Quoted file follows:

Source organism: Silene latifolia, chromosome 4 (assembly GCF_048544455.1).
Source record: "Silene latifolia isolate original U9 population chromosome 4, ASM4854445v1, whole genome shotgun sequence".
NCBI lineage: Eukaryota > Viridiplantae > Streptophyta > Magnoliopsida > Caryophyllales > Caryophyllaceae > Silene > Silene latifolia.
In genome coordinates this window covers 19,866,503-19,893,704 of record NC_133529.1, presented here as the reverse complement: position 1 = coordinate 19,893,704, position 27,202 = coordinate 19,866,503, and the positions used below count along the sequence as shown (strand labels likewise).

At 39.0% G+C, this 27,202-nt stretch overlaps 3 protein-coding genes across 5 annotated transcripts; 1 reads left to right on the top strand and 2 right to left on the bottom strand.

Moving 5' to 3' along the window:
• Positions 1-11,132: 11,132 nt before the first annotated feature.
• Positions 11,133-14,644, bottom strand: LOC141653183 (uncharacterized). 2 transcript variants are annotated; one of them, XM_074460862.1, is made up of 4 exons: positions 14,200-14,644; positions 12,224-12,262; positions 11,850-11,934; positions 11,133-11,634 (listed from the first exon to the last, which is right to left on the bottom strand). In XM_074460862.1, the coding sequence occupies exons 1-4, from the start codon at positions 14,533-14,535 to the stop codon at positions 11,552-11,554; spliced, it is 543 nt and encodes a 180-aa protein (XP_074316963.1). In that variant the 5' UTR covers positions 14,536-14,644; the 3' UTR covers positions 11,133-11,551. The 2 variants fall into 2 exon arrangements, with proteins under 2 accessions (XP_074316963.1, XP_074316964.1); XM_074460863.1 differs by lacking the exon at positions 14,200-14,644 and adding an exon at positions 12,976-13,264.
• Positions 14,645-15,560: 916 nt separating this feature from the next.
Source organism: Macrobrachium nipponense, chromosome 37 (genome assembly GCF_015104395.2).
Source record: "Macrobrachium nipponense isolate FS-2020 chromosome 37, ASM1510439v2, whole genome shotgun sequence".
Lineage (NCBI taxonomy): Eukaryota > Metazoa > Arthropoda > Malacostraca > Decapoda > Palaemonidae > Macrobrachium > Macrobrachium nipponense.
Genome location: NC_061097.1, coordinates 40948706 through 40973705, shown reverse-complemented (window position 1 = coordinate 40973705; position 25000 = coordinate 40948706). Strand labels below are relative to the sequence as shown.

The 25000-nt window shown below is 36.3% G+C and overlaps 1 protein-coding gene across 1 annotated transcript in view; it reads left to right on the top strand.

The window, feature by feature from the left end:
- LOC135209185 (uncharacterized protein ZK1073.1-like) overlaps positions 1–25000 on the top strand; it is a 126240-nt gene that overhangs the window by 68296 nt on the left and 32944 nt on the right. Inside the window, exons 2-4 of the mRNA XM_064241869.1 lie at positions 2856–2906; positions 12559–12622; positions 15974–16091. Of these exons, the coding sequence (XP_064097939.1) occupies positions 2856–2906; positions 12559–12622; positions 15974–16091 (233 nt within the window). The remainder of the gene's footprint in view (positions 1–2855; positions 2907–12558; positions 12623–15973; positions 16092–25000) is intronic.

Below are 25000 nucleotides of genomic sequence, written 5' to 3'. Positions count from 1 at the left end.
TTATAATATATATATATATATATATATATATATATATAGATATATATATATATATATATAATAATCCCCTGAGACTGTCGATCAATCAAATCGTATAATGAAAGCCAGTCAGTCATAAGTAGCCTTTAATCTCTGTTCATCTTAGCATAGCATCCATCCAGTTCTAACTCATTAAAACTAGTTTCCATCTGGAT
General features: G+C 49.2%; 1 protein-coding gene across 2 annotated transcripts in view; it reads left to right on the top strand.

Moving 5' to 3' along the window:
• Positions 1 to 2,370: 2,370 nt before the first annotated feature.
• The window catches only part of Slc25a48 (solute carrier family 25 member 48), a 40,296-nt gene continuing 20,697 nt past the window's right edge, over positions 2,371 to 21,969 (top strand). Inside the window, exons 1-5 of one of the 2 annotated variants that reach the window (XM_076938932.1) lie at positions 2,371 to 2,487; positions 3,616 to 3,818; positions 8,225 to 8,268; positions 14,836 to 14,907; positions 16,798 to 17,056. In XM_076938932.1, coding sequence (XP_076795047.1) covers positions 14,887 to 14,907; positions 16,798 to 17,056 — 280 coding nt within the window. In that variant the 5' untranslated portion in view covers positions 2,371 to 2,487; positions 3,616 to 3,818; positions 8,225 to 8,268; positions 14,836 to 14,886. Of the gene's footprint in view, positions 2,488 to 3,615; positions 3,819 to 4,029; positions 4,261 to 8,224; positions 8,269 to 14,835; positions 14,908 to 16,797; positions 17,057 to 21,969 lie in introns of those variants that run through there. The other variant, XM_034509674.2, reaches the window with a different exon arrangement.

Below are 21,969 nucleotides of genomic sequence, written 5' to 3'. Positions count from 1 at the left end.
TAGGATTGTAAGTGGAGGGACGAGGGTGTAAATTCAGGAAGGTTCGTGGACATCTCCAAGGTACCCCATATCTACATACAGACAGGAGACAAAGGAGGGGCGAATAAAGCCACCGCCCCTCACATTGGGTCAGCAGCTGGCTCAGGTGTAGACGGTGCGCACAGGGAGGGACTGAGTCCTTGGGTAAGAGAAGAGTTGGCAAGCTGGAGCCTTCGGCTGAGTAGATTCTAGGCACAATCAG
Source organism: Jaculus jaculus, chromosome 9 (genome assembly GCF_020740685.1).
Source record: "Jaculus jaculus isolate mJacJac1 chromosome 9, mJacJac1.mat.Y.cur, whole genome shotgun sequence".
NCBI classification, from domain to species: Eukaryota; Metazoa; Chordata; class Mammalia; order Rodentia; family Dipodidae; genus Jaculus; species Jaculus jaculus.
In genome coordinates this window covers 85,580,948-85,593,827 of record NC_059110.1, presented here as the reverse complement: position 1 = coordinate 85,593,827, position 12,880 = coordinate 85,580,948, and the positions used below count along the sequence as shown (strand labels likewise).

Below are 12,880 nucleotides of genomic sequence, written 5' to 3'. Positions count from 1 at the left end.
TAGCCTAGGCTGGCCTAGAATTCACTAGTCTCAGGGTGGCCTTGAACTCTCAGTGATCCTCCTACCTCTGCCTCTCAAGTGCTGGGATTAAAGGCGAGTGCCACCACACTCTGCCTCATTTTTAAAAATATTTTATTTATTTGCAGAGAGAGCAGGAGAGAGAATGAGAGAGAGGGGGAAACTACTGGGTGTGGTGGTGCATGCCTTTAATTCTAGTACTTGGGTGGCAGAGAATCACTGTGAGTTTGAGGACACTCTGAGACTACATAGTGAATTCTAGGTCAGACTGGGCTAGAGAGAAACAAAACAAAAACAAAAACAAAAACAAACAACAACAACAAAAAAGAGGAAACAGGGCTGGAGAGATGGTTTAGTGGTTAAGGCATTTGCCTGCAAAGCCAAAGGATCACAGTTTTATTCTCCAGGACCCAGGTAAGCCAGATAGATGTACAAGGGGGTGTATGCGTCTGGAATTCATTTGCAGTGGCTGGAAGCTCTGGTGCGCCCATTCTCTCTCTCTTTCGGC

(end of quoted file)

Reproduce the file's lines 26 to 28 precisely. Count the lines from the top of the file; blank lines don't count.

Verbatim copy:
Source record: "Jaculus jaculus isolate mJacJac1 chromosome 9, mJacJac1.mat.Y.cur, whole genome shotgun sequence".
NCBI classification, from domain to species: Eukaryota; Metazoa; Chordata; class Mammalia; order Rodentia; family Dipodidae; genus Jaculus; species Jaculus jaculus.
In genome coordinates this window covers 85,580,948-85,593,827 of record NC_059110.1, presented here as the reverse complement: position 1 = coordinate 85,593,827, position 12,880 = coordinate 85,580,948, and the positions used below count along the sequence as shown (strand labels likewise).